During pregnancy, the abdominal muscles stretch to allow the baby’s head to pass through. This is called diastasis recti, which means separating the rectus abdominis muscles, also known as the “six-pack” muscles.
All women have some degree of DR after pregnancy, especially if they carry multiple children or have had a previous C-section. DR is measured by the distance from the uppermost portion of the sternum to the umbilicus (belly button). A woman with a DR greater than two finger-widths has a diastasis, and it may be problematic to some women if their DR measures wider following delivery.
How does Diastasis Recti occur?
Anatomically, a contractile plate called the linea alba (white line) is located between the two rectus abdominal muscles. This plate provides support to these muscles during the movement of the trunk and spine. It also helps facilitate intra-abdominal pressure, which assists with breath support and core stabilization. This white line is avulsed (torn) during pregnancy, which makes the abdominal muscles move apart and stretch far beyond their average length.
The risk factors that contribute to a woman’s DR after pregnancy include: carrying multiple children, having a previous C-section, poor posture, rapid infant weight gain, and heredity.
Each time a woman gives birth, her abdominal muscles are stretched. When the muscle fibers of the linea alba are overstretched, they tear or separate, leaving a gap that cannot be corrected with surgery or exercise.
How does DR show up on an X-Ray?
It is essential to understand that DR doesn’t always present itself on an X-ray. The purpose of DR X-rays is to determine the degree of DR, not if it exists.
The research shows that using an abdominal binder reduces postpartum recovery time and may help diminish or minimize future diastasis for women who wear them correctly after delivery. When worn daily, abdominal binders can reduce maternal mortality due to pregnancy, prevent pelvic organ prolapse, and diminish pain during physical activity.
Several exercises are commonly suggested for Diastasis Recti repair, but which ones are the best?
Current research shows that no single exercise works best to prevent or correct DR after pregnancy. When women perform strength exercises in their postpartum period, they experience increased abdominal muscle activity. Thus, it is recommended that women begin a strengthening program as soon as they start having a bowel movement without pain.
This is the earliest point in the postpartum period to begin exercises for DR repair. It will help prevent or reduce symptoms associated with DR. Some factors should be kept in mind when instructing postpartum women on appropriate abdominal exercises, they include but are not limited to:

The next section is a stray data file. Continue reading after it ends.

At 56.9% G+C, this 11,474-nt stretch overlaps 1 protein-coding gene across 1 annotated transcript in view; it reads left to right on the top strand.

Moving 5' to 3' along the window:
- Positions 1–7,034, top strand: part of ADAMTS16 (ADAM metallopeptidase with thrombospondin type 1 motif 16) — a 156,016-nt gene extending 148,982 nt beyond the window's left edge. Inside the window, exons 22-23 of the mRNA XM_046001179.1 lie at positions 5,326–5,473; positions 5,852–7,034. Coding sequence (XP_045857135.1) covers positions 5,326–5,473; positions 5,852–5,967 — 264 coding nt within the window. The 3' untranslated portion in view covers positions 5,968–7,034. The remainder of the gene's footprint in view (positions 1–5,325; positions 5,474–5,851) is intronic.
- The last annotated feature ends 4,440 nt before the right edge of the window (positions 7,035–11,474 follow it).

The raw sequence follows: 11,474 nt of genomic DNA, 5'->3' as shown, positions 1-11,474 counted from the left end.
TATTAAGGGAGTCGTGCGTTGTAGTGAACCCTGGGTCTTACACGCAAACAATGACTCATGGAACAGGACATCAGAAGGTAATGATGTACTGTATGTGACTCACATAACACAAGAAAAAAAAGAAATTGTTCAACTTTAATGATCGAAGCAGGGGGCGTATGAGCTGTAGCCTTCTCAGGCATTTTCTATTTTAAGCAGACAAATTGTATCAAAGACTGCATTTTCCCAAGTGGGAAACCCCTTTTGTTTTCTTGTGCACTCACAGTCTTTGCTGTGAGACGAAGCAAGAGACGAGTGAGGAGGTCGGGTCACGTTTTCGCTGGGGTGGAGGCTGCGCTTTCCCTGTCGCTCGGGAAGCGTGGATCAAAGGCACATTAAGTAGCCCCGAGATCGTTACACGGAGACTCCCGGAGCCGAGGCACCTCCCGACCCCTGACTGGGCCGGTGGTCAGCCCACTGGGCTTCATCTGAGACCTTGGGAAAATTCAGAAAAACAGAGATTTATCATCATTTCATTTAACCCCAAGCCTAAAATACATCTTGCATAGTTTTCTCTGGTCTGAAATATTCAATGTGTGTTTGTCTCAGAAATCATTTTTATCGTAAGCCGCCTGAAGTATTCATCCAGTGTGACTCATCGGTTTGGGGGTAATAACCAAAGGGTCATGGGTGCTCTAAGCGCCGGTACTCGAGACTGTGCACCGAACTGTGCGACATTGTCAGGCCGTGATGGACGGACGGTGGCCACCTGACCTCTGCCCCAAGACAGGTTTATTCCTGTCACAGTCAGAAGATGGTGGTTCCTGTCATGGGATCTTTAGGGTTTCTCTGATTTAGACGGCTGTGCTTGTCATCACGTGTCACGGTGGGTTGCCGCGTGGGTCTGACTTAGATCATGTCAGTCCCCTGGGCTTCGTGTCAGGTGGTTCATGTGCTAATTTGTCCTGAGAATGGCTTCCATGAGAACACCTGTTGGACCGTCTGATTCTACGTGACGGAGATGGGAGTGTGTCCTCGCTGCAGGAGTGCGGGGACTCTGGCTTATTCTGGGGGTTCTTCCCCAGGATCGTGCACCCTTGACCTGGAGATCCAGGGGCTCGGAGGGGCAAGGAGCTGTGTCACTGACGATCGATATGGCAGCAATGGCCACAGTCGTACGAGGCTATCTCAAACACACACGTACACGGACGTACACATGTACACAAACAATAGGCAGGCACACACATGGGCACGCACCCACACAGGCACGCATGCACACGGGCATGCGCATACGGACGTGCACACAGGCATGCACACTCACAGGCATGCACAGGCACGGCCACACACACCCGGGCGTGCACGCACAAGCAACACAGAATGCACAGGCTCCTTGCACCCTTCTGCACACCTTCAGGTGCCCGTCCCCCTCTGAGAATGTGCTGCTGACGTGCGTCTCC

- Controlling breathing
- Not overarching the lumbar spine (lower back)
- Avoid activities on the back or all fours
These instructions are meant to ensure that the exercises do not make DR worse by overstretching abdominal muscles during exercise. The best suggested postpartum DR exercises can be done at home or in a clinical setting.
It is recommended that women see their healthcare provider for an individualized exercise program to manage DR symptoms. If they are experiencing any severe abdominal pain, vaginal bleeding, dizziness, severe headache, fevers, loss of appetite, or extreme fatigue, they should seek out medical assistance immediately.
What are some other ways to manage diastasis recti after pregnancy?
A common misconception is that if you have DR, it will get worse. This is not true! The amount of separation of the muscles can vary in size by 10 centimeters or more; however, having no separation at all doesn’t mean you don’t have DR. If you are not physically active, your DR may worsen. Physical activity is the best thing for all women, especially those that are pregnant or postpartum.
Strengthening exercise will help reduce symptoms associated with DR and prevent future diastasis. When doing abdominal strengthening exercises, it is essential to maintain good posture to protect our back muscles from overuse. The abdominal muscles should not be the only muscles used for core stabilization. We need to strengthen our low back and gluteal (butt) muscles as well.
A resistance band is an excellent tool because it can be used at home or the gym, and it may help reduce DR symptoms by increasing muscle tone around the rectus abdominis while promoting good posture.
Sometimes the muscles around the pelvic floor are weak or have been cut during delivery. You may be having urine leakage when you cough, sneeze, laugh or exercise because your pelvic floor muscles cannot support your bladder and bowels as they did before pregnancy. A physical therapist can help women strengthen these muscles. Doing Kegel exercises may be helpful in some cases.
In conclusion, it is essential to continue to exercise during the postpartum period because it will maintain muscle tone, which is essential for reducing or managing DR-related symptoms.
About the Author
Eve Anderson is a quirky, sharp, and meticulous copywriter with a bachelor’s in communications from Washington State University. She loves exploring antique stores, roaming redwood forests, and critiquing the absurdities of modern civilization.